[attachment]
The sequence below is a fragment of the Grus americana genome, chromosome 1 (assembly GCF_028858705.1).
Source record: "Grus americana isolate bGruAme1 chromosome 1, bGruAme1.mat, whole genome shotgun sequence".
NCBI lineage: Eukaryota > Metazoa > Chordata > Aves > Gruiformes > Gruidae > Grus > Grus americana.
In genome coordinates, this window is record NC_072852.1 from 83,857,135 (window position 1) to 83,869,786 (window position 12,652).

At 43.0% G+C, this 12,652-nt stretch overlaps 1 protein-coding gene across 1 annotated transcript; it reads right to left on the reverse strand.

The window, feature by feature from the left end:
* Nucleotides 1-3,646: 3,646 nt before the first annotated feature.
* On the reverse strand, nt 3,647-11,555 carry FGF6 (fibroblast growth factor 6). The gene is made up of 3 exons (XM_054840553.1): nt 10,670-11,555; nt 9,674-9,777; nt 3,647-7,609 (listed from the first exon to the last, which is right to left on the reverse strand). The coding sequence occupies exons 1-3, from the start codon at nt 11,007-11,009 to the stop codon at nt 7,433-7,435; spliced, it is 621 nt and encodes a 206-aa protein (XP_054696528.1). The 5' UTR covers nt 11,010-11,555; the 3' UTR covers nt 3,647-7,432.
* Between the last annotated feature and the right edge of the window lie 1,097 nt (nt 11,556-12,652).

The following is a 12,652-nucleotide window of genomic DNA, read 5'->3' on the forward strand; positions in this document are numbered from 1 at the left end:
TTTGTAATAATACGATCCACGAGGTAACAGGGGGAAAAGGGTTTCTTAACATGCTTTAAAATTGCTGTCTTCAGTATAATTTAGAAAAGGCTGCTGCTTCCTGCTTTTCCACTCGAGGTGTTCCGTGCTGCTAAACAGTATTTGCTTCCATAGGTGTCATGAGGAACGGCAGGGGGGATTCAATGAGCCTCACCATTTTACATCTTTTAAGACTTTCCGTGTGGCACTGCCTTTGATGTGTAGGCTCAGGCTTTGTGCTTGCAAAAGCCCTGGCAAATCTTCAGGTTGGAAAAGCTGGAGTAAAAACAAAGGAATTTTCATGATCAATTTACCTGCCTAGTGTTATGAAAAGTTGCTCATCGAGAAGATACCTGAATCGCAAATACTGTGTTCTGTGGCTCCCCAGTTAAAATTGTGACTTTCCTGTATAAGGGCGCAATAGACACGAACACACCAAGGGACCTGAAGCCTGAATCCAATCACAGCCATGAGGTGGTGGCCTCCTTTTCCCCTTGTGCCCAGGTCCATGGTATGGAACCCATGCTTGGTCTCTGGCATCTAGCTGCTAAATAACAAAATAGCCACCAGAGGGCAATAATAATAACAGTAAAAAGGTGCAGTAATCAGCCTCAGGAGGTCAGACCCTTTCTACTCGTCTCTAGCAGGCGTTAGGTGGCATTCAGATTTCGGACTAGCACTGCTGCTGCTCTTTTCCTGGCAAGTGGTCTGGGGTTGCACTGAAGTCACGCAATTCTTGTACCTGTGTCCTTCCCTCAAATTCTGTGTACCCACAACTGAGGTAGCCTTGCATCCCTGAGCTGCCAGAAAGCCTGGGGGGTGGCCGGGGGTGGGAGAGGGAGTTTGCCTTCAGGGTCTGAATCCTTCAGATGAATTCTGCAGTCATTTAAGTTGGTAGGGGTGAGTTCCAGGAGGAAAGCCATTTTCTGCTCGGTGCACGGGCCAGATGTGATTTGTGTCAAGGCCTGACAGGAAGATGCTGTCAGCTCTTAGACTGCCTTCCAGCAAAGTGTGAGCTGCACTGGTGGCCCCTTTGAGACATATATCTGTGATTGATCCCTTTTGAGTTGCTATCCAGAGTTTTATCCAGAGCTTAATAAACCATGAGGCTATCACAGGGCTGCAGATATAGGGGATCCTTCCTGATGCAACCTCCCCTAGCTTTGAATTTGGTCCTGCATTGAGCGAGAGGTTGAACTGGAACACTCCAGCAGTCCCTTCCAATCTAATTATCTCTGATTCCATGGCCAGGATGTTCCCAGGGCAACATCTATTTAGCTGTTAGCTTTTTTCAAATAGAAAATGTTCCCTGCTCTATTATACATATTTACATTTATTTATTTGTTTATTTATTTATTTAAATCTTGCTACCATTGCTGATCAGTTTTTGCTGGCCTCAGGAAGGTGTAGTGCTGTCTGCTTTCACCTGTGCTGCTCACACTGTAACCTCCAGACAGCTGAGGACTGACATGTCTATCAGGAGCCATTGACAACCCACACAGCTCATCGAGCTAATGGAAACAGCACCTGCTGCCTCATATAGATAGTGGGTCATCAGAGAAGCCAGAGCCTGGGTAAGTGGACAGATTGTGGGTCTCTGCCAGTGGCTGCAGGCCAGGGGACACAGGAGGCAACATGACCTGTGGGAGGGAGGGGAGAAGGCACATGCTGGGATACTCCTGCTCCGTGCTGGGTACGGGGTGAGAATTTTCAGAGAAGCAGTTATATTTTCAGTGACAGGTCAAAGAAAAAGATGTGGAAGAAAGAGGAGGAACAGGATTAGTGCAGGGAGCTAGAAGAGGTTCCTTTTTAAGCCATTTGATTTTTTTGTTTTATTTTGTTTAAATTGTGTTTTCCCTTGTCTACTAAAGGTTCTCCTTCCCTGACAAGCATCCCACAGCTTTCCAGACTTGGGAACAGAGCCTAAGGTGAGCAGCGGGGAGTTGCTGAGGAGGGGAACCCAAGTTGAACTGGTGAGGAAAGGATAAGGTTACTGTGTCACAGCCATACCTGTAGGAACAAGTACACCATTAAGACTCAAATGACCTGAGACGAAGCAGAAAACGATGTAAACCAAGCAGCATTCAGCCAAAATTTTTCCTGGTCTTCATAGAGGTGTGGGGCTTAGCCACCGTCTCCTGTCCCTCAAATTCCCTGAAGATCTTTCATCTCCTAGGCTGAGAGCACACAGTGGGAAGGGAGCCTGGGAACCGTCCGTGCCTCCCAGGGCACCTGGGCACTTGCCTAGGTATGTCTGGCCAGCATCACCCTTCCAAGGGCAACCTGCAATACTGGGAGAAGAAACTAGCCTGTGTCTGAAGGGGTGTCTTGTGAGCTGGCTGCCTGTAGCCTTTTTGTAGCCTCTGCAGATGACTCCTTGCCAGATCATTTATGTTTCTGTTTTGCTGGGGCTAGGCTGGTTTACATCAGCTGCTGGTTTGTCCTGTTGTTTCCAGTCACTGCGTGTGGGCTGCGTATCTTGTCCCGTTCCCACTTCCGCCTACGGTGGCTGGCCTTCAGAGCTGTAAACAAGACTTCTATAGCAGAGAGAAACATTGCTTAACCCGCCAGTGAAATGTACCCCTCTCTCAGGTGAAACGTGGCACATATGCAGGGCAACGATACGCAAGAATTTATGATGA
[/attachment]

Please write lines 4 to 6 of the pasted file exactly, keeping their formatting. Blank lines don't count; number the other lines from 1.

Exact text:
In genome coordinates, this window is record NC_072852.1 from 83,857,135 (window position 1) to 83,869,786 (window position 12,652).

At 43.0% G+C, this 12,652-nt stretch overlaps 1 protein-coding gene across 1 annotated transcript; it reads right to left on the reverse strand.

The window, feature by feature from the left end: